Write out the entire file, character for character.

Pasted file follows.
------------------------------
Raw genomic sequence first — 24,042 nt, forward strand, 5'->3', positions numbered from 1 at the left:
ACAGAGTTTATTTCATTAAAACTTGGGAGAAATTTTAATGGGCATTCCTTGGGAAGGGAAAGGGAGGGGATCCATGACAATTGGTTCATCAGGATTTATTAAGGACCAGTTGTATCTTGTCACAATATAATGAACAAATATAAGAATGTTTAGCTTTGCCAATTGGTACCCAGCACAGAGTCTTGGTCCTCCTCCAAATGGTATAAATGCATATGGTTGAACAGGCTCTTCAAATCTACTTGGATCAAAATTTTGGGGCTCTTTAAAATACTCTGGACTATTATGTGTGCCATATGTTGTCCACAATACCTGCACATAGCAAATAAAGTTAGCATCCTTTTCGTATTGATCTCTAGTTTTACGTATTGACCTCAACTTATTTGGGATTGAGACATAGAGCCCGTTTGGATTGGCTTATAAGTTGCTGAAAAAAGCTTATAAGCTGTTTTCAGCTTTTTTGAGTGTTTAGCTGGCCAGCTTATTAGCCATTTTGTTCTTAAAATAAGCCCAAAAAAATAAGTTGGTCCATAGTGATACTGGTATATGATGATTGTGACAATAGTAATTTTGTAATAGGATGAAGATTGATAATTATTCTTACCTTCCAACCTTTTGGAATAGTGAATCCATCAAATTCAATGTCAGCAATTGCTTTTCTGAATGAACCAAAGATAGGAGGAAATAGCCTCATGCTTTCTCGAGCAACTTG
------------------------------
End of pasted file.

Raw genomic sequence first — 24,042 nt, forward strand, 5'->3', positions numbered from 1 at the left:
ACAGAGTTTATTTCATTAAAACTTGGGAGAAATTTTAATGGGCATTCCTTGGGAAGGGAAAGGGAGGGGATCCATGACAATTGGTTCATCAGGATTTATTAAGGACCAGTTGTATCTTGTCACAATATAATGAACAAATATAAGAATGTTTAGCTTTGCCAATTGGTACCCAGCACAGAGTCTTGGTCCTCCTCCAAATGGTATAAATGCATATGGTTGAACAGGCTCTTCAAATCTACTTGGATCAAAATTTTGGGGCTCTTTAAAATACTCTGGACTATTATGTGTGCCATATGTTGTCCACAATACCTGCACATAGCAAATAAAGTTAGCATCCTTTTCGTATTGATCTCTAGTTTTACGTATTGACCTCAACTTATTTGGGATTGAGACATAGAGCCCGTTTGGATTGGCTTATAAGTTGCTGAAAAAAGCTTATAAGCTGTTTTCAGCTTTTTTGAGTGTTTAGCTGGCCAGCTTATTAGCCATTTTGTTCTTAAAATAAGCCCAAAAAAATAAGTTGGTCCATAGTGATACTGGTATATGATGATTGTGACAATAGTAATTTTGTAATAGGATGAAGATTGATAATTATTCTTACCTTCCAACCTTTTGGAATAGTGAATCCATCAAATTCAATGTCAGCAATTGCTTTTCTGAATGAACCAAAGATAGGAGGAAATAGCCTCATGCTTTCTCGAGCAACTTG